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Original Research ARTICLE

Front. Oncol., 27 December 2012 | https://doi.org/10.3389/fonc.2012.00197

Major chromosomal breakpoint intervals in breast cancer co-localize with differentially methylated regions

Man-Hung Eric Tang1,2, Vinay Varadan3, Sitharthan Kamalakaran3, Michael Q. Zhang1,4,5, Nevenka Dimitrova3* and James Hicks1*
  • 1Cold Spring Harbor Laboratory, Cold Spring Harbor, NY, USA
  • 2Department of Oncology, Clinical Sciences, Lund University, Lund, Sweden
  • 3Philips Research North America, Briarcliff Manor, NY, USA
  • 4The University of Texas at Dallas, Richardson, TX, USA
  • 5Tsinghua University, Beijing, China

Solid tumors exhibit chromosomal rearrangements resulting in gain or loss of multiple chromosomal loci (copy number variation, or CNV), and translocations that occasionally result in the creation of novel chimeric genes. In the case of breast cancer, although most individual tumors each have unique CNV landscape, the breakpoints, as measured over large datasets, appear to be non-randomly distributed in the genome. Breakpoints show a significant regional concentration at genomic loci spanning perhaps several megabases. The proximal cause of these breakpoint concentrations is a subject of speculation, but is, as yet, largely unknown. To shed light on this issue, we have performed a bio-statistical analysis on our previously published data for a set of 119 breast tumors and normal controls (Wiedswang et al., 2003), where each sample has both high-resolution CNV and methylation data. The method examined the distribution of closeness of breakpoint regions with differentially methylated regions (DMR), coupled with additional genomic parameters, such as repeat elements and designated “fragile sites” in the reference genome. Through this analysis, we have identified a set of 93 regional loci called breakpoint enriched DMR (BEDMRs) characterized by altered DNA methylation in cancer compared to normal cells that are associated with frequent breakpoint concentrations within a distance of 1 Mb. BEDMR loci are further associated with local hypomethylation (66%), concentrations of the Alu SINE repeats within 3 Mb (35% of the cases), and tend to occur near a number of cancer related genes such as the protocadherins, AKT1, DUB3, GAB2. Furthermore, BEDMRs seem to deregulate members of the histone gene family and chromatin remodeling factors, e.g., JMJD1B, which might affect the chromatin structure and disrupt coordinate signaling and repair. From this analysis we propose that preference for chromosomal breakpoints is related to genome structure coupled with alterations in DNA methylation and hence, chromatin structure, associated with tumorigenesis.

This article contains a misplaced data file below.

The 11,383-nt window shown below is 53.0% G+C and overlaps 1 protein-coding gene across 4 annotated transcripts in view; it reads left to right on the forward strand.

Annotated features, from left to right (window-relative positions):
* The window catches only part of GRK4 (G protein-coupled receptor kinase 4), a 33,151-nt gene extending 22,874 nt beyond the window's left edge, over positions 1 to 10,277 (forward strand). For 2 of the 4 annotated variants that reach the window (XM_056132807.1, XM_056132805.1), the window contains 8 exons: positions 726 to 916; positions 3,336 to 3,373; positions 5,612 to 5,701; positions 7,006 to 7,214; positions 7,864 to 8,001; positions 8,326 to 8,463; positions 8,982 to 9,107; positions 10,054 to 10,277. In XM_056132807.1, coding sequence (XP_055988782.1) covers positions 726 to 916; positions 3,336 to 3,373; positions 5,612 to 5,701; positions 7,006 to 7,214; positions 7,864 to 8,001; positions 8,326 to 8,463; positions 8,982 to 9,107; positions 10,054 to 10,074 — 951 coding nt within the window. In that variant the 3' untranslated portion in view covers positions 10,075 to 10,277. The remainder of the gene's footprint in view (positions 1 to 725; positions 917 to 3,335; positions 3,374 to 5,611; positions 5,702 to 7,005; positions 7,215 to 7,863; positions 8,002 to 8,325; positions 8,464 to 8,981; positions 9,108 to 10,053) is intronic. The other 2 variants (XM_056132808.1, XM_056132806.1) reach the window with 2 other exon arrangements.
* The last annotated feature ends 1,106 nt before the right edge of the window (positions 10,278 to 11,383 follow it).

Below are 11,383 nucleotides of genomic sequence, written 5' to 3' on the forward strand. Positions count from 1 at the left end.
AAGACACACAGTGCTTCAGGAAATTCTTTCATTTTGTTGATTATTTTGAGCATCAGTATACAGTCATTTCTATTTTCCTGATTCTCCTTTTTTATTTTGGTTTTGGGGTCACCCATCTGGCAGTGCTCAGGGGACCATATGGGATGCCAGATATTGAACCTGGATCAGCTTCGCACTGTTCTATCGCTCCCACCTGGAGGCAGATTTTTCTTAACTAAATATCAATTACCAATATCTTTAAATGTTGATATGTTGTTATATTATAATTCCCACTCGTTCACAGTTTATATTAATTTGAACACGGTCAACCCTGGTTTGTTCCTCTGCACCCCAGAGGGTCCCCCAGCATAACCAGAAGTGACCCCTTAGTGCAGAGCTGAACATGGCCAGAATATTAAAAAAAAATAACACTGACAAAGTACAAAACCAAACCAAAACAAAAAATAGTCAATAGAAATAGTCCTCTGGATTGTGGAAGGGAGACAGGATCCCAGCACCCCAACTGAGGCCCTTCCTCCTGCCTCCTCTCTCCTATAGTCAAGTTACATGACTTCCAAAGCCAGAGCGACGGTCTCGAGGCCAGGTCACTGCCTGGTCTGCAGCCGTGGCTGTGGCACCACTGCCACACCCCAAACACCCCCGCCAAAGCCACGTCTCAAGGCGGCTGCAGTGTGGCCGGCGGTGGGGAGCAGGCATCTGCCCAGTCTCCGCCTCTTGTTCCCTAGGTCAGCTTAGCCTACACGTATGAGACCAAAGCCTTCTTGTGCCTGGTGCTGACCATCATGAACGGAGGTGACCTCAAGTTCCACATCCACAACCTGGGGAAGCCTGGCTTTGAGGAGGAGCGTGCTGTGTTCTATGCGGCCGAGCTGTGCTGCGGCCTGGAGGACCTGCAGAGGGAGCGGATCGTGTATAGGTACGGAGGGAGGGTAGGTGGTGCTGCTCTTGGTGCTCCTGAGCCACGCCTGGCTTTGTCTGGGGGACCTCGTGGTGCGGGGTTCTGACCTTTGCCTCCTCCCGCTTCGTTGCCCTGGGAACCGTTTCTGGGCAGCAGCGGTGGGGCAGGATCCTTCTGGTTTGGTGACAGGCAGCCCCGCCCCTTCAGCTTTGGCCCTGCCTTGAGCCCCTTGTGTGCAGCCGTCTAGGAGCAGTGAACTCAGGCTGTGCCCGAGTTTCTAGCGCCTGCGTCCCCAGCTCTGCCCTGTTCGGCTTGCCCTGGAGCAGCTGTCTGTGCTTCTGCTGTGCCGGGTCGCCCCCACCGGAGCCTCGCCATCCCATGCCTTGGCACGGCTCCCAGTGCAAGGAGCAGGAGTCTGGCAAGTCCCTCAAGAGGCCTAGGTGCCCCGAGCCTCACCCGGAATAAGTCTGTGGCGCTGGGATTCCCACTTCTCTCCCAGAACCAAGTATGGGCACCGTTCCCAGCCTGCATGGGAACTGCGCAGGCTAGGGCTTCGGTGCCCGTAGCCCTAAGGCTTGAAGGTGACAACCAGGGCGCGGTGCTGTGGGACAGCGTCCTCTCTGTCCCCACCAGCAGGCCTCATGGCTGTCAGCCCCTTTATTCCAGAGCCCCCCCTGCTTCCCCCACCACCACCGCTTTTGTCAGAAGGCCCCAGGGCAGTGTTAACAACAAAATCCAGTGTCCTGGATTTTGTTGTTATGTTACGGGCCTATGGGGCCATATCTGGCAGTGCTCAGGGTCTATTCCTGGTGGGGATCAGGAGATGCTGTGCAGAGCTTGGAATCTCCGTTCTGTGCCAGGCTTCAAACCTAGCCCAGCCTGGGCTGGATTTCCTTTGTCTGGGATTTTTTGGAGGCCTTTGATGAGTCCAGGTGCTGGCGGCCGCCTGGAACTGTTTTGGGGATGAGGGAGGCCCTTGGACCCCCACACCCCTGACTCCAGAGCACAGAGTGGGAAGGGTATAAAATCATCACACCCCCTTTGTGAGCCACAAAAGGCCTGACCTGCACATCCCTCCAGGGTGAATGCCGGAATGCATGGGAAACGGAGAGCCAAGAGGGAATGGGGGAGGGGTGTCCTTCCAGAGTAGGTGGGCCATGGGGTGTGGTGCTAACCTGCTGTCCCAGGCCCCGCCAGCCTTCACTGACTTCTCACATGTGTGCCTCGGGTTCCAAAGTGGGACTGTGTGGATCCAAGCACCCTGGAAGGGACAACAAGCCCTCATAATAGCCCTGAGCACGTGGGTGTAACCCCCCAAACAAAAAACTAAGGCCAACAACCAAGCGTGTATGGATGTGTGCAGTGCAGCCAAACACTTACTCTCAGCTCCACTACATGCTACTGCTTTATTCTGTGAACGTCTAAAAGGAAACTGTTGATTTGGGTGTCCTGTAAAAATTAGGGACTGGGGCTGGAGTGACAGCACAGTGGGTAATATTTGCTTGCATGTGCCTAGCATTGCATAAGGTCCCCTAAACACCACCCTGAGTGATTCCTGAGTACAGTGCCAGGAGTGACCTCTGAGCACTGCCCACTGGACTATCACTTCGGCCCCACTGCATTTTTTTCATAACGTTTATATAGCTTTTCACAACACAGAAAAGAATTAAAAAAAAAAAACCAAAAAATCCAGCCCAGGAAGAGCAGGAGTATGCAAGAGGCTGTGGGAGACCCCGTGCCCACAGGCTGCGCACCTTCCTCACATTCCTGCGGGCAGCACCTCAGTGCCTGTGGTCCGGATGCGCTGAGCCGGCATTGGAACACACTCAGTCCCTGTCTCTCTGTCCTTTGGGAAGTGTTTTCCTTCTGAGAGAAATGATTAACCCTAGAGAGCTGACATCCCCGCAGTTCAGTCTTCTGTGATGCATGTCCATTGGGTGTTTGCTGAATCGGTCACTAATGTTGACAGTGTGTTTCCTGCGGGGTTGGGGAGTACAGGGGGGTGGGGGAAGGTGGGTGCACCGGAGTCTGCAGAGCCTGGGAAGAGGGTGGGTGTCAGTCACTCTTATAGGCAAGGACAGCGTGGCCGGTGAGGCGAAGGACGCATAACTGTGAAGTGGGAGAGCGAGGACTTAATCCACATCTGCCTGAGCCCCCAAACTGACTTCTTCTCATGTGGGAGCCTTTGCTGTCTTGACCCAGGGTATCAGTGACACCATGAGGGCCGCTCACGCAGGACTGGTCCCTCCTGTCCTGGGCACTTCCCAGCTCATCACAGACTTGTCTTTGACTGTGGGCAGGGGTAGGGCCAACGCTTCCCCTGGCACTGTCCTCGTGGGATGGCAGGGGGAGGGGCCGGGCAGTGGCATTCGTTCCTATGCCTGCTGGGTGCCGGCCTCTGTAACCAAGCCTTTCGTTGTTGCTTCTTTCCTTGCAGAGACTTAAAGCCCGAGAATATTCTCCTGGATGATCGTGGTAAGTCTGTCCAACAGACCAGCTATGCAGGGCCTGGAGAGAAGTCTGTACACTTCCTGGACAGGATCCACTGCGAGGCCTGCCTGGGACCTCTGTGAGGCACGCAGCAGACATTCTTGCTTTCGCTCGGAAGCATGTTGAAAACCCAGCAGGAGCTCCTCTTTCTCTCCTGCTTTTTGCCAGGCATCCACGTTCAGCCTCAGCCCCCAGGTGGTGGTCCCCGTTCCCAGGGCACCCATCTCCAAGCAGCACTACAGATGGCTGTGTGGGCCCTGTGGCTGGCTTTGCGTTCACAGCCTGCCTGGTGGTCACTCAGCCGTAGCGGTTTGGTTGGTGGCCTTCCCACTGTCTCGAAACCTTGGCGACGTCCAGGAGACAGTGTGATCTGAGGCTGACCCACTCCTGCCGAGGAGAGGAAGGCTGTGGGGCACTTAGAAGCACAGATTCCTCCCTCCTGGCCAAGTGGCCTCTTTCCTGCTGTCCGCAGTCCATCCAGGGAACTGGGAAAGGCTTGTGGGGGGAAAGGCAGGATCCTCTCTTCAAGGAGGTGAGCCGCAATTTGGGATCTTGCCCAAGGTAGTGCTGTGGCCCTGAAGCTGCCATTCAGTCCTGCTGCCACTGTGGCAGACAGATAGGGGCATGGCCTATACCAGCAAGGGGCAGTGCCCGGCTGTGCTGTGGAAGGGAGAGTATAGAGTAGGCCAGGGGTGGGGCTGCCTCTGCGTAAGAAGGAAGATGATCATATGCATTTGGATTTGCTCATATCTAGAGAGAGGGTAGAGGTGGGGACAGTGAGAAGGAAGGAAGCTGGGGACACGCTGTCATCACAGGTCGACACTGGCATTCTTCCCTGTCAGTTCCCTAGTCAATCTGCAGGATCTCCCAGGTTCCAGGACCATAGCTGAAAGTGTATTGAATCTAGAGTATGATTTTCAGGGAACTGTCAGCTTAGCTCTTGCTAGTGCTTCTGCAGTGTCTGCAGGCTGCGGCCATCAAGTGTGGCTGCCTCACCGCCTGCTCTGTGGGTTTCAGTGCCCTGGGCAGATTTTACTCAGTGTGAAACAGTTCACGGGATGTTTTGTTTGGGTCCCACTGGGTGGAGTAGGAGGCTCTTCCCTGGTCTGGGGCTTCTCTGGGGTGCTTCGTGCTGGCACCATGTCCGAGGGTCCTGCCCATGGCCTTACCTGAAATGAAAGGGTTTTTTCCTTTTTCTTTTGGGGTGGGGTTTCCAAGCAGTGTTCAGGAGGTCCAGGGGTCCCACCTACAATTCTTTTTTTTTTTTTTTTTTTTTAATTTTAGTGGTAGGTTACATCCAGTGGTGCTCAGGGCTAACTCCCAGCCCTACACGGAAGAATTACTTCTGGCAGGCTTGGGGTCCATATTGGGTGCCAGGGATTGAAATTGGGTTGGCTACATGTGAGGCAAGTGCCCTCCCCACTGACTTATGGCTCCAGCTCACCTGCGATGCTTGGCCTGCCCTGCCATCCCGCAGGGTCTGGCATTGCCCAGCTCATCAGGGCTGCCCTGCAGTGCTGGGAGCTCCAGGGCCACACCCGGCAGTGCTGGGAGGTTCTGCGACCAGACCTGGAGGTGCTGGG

Introduction

Breast cancer is a complex disease characterized by a combination of multiple genetic and epigenetic changes that have been widely studied in the past two decades. Pioneering works by Perou et al. (2000) and Sørlie et al. (2003) showed that breast cancer tumors consist of five expression-based molecular subtypes with different clinical outcomes. Genome instability in breast cancer has also been extensively characterized, first using array CGH based methods such as in Hicks et al. (2006), Kamalakaran et al. (2009), Bergamaschi et al. (2006), Chin et al. (2006), André et al. (2009), and more recently using high-resolution 500 k SNP arrays in, for example Haverty et al. (2008). These studies showed that cancer genomes are highly unstable, with recurrent, subtype specific rearrangements, defining groups that are consistent with existing molecular subtypes (Weigman et al., 2011). Furthermore, genome rearrangements occur in a non-random manner with copy number gains in 1q, 8q11, 11q, 17q, 20q, and losses in 5q, 6q, and 8p. These regions harbor cancer related genes such as TP53, CDKN2A, ERBB2, KRAS, PTEN, and are therefore extensively cataloged. In Hicks et al. (2006), three patterns were defined to qualitatively classify genome rearrangement profiles of breast tumors. A formalization of the model was proposed recently in Russnes et al. (2010), using scores to quantify the complexity of genome-wide architectural distortion. They have proposed that these patterns of genomic architecture could be used as prognostic markers.